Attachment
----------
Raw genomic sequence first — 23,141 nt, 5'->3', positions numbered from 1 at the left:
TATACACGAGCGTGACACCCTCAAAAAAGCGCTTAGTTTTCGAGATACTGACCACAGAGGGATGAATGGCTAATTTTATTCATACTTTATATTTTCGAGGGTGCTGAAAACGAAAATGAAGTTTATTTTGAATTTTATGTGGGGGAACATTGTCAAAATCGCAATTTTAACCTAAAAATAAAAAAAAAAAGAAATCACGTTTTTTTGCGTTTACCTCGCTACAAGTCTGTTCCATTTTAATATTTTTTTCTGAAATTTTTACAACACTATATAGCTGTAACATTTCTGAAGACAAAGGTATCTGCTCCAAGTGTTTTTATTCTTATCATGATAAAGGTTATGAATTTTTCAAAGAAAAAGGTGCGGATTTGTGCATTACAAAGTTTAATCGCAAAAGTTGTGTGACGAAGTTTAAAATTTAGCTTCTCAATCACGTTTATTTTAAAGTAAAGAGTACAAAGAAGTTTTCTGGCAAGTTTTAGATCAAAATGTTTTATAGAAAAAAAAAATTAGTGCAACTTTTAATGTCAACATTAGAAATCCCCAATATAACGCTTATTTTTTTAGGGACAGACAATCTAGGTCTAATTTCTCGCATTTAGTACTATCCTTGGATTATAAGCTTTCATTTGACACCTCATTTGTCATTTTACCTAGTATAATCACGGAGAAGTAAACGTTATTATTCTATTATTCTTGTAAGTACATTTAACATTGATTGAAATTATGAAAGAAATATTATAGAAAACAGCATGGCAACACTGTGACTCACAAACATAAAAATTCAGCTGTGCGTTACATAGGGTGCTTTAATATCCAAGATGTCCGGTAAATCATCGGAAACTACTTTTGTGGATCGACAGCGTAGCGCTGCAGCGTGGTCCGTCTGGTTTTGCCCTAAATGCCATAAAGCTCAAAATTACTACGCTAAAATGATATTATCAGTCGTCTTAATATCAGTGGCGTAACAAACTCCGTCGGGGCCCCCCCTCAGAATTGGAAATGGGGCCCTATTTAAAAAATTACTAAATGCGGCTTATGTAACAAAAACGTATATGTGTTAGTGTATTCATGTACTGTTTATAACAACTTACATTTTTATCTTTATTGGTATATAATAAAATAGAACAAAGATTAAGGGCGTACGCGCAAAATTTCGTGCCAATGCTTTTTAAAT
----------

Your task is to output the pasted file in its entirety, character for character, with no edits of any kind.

Raw genomic sequence first — 23,141 nt, 5'->3', positions numbered from 1 at the left:
TATACACGAGCGTGACACCCTCAAAAAAGCGCTTAGTTTTCGAGATACTGACCACAGAGGGATGAATGGCTAATTTTATTCATACTTTATATTTTCGAGGGTGCTGAAAACGAAAATGAAGTTTATTTTGAATTTTATGTGGGGGAACATTGTCAAAATCGCAATTTTAACCTAAAAATAAAAAAAAAAAGAAATCACGTTTTTTTGCGTTTACCTCGCTACAAGTCTGTTCCATTTTAATATTTTTTTCTGAAATTTTTACAACACTATATAGCTGTAACATTTCTGAAGACAAAGGTATCTGCTCCAAGTGTTTTTATTCTTATCATGATAAAGGTTATGAATTTTTCAAAGAAAAAGGTGCGGATTTGTGCATTACAAAGTTTAATCGCAAAAGTTGTGTGACGAAGTTTAAAATTTAGCTTCTCAATCACGTTTATTTTAAAGTAAAGAGTACAAAGAAGTTTTCTGGCAAGTTTTAGATCAAAATGTTTTATAGAAAAAAAAAATTAGTGCAACTTTTAATGTCAACATTAGAAATCCCCAATATAACGCTTATTTTTTTAGGGACAGACAATCTAGGTCTAATTTCTCGCATTTAGTACTATCCTTGGATTATAAGCTTTCATTTGACACCTCATTTGTCATTTTACCTAGTATAATCACGGAGAAGTAAACGTTATTATTCTATTATTCTTGTAAGTACATTTAACATTGATTGAAATTATGAAAGAAATATTATAGAAAACAGCATGGCAACACTGTGACTCACAAACATAAAAATTCAGCTGTGCGTTACATAGGGTGCTTTAATATCCAAGATGTCCGGTAAATCATCGGAAACTACTTTTGTGGATCGACAGCGTAGCGCTGCAGCGTGGTCCGTCTGGTTTTGCCCTAAATGCCATAAAGCTCAAAATTACTACGCTAAAATGATATTATCAGTCGTCTTAATATCAGTGGCGTAACAAACTCCGTCGGGGCCCCCCCTCAGAATTGGAAATGGGGCCCTATTTAAAAAATTACTAAATGCGGCTTATGTAACAAAAACGTATATGTGTTAGTGTATTCATGTACTGTTTATAACAACTTACATTTTTATCTTTATTGGTATATAATAAAATAGAACAAAGATTAAGGGCGTACGCGCAAAATTTCGTGCCAATGCTTTTTAAAT